MIP is the Città Metropolitana di Torino’s service for enterprise creation. It consists of a set of integrated actions, aimed at spreading the entrepreneurship culture, stimulating new business ideas and fostering the establishment and development of successful enterprises. 

MIP service has already a long history as it was set up in 1994 to face the need of revitalizing the territorial economic structure due to the decline of the big industry.

MIP is promoted by the Città Metropolitana di Torino and is entirely free of charge, thanks to funding from the European Union (European Social Fund, ESF), Italian State and Piedmont Region. MIP has been supported by ESF Operational Programmes 2000-2006 and 2007-2013.

MIP provides 3 types of support services:

Action 1 - Entrepreneurship support: information activities to support entrepreneurship and self-employment.

Action 2 - Consultancy: advice for business creation / self-employment opportunities .

Action 3 - Mentoring and consulting services for start-ups (ex-post assistance).

MIP services in the Città Metropolitana territory are provided through 10 information booths. In the period 2007-2014 the financial resources spent were around 1.500.000 Euro per year from public funds: 40% European (ESF), 46% National, 14% Regional.

Image: The presentation of the new edition of MIP project on Città Metropolitana di Torino’s territory – on the right, Metropolitan Councillor Dimitri De Vita 

Since its creation, MIP received requests from more than 50 thousand people, both would-be entrepreneurs and people interested in self-employment opportunities. After the initial contacts and requests, from 2002 to 2014, 16.586 introductory meetings had been organized, involving 23.242 people. Regarding the support services results, 1.832 business plans had been validated and 1.554 startups created, which mostly acceded also to the mentoring and consultancy support activities (for a maximum time length of three years).

The sectors of start-ups range from services (almost 40%), commerce (30%), handicraft (24%) to industry (1,5%) and agriculture (less than 1%).

The final evaluation report of MIP activities highlighted some important success elements, specifically the ability of MIP to support "better" enterprises than those autonomously created. From the report emerges that MIP firms survive longer than the others: MIP firms still operative after 5 years from set up are 25% more than not MIP firms. The report shows also good results in terms of job creation: 5 years after the creation, MIP firms show an employees’ increase of 43% against the 18% of not MIP firms.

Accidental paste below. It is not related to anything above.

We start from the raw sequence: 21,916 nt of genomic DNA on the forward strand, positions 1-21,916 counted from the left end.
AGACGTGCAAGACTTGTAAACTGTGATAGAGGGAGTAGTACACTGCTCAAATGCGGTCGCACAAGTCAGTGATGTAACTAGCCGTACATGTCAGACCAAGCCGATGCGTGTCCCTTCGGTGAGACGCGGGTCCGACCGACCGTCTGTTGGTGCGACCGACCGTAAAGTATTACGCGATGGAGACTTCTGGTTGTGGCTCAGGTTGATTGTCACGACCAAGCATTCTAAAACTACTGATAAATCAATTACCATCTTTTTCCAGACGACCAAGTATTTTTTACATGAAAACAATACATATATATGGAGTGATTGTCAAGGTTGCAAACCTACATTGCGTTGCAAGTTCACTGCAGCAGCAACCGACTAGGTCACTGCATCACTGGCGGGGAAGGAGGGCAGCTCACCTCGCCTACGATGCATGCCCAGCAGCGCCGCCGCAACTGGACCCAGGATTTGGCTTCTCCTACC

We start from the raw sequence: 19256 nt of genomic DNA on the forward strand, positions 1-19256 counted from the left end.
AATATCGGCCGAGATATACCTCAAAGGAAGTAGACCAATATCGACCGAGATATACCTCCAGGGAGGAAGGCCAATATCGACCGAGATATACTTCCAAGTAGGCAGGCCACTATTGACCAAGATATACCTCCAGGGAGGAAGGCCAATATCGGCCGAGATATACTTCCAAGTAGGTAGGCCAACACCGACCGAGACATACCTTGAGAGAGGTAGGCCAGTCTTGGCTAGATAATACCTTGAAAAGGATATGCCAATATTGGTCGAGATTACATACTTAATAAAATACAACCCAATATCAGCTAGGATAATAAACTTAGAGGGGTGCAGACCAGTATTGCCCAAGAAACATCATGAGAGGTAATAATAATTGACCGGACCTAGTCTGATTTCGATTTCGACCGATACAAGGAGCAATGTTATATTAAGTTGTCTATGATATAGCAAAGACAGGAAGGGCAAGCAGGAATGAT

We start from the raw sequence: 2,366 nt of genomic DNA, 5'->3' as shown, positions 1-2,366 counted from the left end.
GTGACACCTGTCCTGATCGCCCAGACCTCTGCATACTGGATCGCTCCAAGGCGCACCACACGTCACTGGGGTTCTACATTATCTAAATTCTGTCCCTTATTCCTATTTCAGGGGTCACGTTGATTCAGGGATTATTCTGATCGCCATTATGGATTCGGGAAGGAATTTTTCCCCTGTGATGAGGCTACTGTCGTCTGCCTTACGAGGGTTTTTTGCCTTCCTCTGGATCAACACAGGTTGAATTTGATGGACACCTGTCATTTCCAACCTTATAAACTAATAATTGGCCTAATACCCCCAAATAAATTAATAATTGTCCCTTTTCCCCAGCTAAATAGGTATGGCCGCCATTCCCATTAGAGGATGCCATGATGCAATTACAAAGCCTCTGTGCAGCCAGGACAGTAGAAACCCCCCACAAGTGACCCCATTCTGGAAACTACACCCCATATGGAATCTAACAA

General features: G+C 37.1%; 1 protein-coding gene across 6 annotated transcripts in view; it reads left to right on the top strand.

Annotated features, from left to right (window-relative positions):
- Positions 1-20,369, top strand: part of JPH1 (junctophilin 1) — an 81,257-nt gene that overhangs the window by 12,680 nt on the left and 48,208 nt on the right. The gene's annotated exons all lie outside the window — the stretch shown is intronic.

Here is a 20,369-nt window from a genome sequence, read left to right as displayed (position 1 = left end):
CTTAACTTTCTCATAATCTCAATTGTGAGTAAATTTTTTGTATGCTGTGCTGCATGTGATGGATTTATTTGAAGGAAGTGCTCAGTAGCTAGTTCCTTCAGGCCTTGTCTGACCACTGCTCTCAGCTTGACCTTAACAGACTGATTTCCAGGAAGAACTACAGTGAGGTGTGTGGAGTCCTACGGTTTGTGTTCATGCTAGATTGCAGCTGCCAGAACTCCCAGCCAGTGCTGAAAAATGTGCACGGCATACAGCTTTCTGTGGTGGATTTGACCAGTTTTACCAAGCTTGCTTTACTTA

Also the economic growth of MIP enterprises seems more favourable than not MIP. Data derived from direct interviews show that 50% of MIP entrepreneurs judge positively the company’s growth rate, while 60% of not MIP entrepreneurs are disappointed by the economic performance of their companies.

The report is downloadable at:


Image: Information material for the new edition of MIP project

Two important success factors can be identified in the intervention model and in the personalisation of the service. MIP services are articulated in three consequential phases, each specifically designed to respond to differentiated and specific target groups and needs. The Entrepreneurship support is targeted to the general public and aims to inform and raise awareness. Consultancy activities target potential entrepreneurs and aims to support start-up creation. Mentoring service supports new entrepreneurs in the first three years and provides support in accessing finance instruments, investments, public funding, etc. The continuity of the service over time has also represented a critical success factor. MIP is now considered a reference point not only for the would-be entrepreneurs but also for local employment services and service providers. 

The success of MIP project is largely based on the high quality of consultancy services provided to the would-be entrepreneurs and start-ups. An essential requirement for the project transfer (in whatever context, business sector, country) is to respect high qualitative standards for the services provided. The would-be entrepreneurs are the crucial target group, so the services provided should be built around their specific needs. This requires coherent territorial development policies and programmes (that support/finance enterprise incubators). The several public institutions and agencies that deal with economic development, business creation, job market, enterprise support, etc. should cooperate and share joint objectives with incubator initiatives to assure successful interventions.